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COLLECTION Identifier: bMS 698

Hawkes, Kenneth. Papers, 1933-2009.


This collection consists of ministerial records, sermons, addresses, and writings, as well as material related to the Universalist Church of Maine, and the Maine and Massachusetts Universalist Conventions, and the Northeast District of the UUA. The papers span 1933-2009.


  • Creation: 1933-2009.


There are no restrictions on access to this collection.


5 boxes

The collection consists of ministerial and administrative materials collected and organized by Hawkes during his career. The collection is organized into six series: his personal ministerial records; his sermons, addresses, and writings (the bulk of the collection); liturgical materials; and three series of administrative records. His personal records include church reports, correspondence, marriage and obituary records, and professional records. The second series consists of sermons preached at the First Church in Leominster, sermons and addresses given at other churches and events, as well as articles, papers, and notes. The third series is made up of liturgies and prayers for a variety of occasions and services. The administrative series are separated by organization: the Universalist Church of Maine, the Massachusetts Universalist Convention, and the Northeast District of the Unitarian Universalist Association (AUA). The bulk of the material in these series consist of meeting minutes, financial reports, and annual reports.

Biographical / Historical

Kenneth Clark Hawkes (1913-2009) was born in Portland, Maine. While training for the Universalist ministry in the 1930s, he served as acting pastor of the Prides' Corner Union Church of Westbrook and the Universalist Church of Scarborough and South Buxton. In 1937 he accepted a call to the First Universalist Larger Parish of Canton and Livermore, Maine, where he was ordained as a Universalist minister in 1938. From 1939-1944 he was minister of the Universalist Unitarian Church of Waterville, Maine, where he worked with the students of Colby College; served on the Waterville Council of Churches; and was president of the Waterville Ministers Union. He served as the superintendent of the Universalist Church of Maine from 1942-1950, and moved to Massachusetts in 1950 to serve as minister for the Universalist Church in North Attleboro. In 1953, he took a position as minister at the Church of the Good Shepherd, in Lawrence. In 1960 he returned to Maine, and again served as superintendent of the Universalist Church of Maine, as well as superintendent of the Universalist Churches of New Hampshire, Vermont, and Quebec, Canada. Following the merger of the Unitarian and Universalist churches in 1961, Hawkes became the Executive Secretary of the UUA Northeast District, a post he held until 1967, when he took over as minister for the First Church in Leominster, Massachusetts, where he remained until his retirement in 1975. Throughout his life, Hawkes was involved in social issues, including actively opposing McCarthyism in the 1950s, and marching for civil rights in Selma, Alabama, in 1965.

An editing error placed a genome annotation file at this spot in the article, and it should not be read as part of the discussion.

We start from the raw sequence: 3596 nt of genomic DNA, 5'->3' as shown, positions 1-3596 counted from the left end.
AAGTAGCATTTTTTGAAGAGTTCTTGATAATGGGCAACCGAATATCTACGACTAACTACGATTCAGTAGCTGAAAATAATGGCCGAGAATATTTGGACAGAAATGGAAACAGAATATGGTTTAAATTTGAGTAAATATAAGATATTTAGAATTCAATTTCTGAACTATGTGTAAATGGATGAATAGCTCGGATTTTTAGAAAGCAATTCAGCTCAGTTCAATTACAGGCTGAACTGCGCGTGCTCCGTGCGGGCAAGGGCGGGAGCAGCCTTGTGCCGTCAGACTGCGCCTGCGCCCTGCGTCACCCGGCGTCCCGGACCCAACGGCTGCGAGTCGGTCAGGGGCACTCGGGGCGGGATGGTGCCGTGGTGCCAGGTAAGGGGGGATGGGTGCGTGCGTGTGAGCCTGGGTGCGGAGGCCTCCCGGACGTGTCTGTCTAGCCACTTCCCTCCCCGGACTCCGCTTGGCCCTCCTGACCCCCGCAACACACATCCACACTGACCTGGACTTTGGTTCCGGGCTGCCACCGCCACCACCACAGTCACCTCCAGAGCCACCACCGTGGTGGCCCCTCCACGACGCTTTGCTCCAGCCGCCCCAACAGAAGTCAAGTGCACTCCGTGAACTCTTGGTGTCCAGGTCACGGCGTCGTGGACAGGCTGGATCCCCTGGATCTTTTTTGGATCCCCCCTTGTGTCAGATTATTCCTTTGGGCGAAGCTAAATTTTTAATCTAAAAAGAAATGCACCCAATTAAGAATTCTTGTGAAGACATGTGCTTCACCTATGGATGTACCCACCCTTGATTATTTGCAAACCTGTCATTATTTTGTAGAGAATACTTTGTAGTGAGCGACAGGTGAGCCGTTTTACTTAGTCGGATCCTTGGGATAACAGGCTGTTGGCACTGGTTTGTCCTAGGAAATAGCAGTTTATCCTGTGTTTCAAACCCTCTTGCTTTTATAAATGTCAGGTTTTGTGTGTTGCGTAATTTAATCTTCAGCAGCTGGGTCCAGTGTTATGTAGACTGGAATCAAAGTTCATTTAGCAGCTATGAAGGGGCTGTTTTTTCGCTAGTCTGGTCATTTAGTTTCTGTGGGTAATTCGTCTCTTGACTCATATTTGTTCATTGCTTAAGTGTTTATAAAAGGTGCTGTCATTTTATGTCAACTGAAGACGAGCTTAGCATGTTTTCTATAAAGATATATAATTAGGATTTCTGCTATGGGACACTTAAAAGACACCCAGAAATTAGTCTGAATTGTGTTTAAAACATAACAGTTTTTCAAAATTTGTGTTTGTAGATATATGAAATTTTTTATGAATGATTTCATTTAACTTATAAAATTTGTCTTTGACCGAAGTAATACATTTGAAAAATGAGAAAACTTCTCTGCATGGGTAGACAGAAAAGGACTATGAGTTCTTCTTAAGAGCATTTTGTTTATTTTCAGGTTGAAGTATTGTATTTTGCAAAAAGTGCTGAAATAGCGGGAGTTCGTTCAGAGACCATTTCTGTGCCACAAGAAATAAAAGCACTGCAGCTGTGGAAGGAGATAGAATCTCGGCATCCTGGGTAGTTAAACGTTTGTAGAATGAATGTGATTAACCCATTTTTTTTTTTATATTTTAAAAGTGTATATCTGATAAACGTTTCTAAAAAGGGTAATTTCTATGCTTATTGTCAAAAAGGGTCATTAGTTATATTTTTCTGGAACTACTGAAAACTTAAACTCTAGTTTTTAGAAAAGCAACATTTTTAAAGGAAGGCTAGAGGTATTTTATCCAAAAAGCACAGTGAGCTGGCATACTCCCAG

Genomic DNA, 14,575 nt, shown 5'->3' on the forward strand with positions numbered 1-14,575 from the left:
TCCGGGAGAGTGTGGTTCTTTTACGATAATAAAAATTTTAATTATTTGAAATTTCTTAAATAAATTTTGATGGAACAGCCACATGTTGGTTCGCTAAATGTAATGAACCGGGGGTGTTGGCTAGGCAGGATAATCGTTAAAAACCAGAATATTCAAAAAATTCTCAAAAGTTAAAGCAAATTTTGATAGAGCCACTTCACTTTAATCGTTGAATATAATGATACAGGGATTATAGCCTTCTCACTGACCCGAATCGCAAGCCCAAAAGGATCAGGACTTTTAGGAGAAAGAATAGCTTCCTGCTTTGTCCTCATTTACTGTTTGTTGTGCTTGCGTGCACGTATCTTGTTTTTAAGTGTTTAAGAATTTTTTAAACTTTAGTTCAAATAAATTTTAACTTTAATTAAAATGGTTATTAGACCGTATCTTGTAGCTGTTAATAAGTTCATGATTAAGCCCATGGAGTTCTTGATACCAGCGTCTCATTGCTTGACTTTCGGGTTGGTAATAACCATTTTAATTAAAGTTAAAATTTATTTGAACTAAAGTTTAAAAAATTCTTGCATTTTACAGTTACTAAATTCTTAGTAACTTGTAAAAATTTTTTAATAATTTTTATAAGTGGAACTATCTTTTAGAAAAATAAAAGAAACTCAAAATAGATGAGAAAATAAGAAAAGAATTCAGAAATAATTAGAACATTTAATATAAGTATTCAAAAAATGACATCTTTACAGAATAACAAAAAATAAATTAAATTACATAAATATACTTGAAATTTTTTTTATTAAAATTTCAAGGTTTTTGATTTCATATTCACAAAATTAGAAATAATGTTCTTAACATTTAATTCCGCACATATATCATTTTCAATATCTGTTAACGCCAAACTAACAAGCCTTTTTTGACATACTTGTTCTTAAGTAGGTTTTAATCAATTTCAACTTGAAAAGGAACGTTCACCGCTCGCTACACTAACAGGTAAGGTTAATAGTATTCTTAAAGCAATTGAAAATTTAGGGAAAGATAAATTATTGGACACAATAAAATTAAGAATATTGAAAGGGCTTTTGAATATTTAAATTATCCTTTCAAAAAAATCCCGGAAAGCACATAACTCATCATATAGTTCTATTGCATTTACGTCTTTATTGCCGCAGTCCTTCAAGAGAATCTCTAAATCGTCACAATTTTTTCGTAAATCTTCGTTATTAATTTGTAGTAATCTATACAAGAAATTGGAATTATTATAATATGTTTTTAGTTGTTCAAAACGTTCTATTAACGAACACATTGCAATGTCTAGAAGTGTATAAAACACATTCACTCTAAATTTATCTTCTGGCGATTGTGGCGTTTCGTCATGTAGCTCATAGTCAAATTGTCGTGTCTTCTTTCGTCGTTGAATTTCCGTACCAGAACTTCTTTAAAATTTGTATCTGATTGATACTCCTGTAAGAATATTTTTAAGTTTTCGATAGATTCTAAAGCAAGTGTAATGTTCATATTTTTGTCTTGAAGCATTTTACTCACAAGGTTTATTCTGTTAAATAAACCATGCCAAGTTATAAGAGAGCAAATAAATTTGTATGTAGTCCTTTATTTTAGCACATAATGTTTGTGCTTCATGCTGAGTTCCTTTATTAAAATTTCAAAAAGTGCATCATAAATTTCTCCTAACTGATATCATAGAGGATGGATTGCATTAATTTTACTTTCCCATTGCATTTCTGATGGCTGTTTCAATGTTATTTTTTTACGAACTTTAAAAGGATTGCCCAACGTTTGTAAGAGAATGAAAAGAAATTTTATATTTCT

Organized into the following series:

  1. Series I. Personal ministerial records
  2. Series II. Sermons, addresses, and writings
  3. Series III. Liturgy and prayer materials
  4. Series IV. The Universalist Church of Maine and Maine Universalist Convention
  5. Series V. Massachusetts Universalist Convention
  6. Series VI. Northeast District UUA

Acquisition Information

Gift of Kenneth Hawkes, 2001.

General note

The number after the slash in each entry in the following list indicates the box number, and the number in parentheses is the folder number.

Processing Information

Processed by Christopher Hoffmann, 2010.

Hawkes, Kenneth. Papers, 1933-2009: A Finding Aid.
Andover-Harvard Theological Library
Language of description

Repository Details

Part of the Harvard Divinity School Library, Harvard University Repository

Special Collections at Harvard Divinity School Library preserves and makes accessible primary source materials documenting the history of religion and theology, with particular historical emphasis on American liberal religious traditions. Though the historical strengths of the collections have been in the field of Christianity, other religious traditions are increasingly reflected, in step with Harvard Divinity School's evolving focus on global religious studies. Known as Andover-Harvard Theological Library since 1911, it was renamed the Harvard Divinity School Library in 2021.

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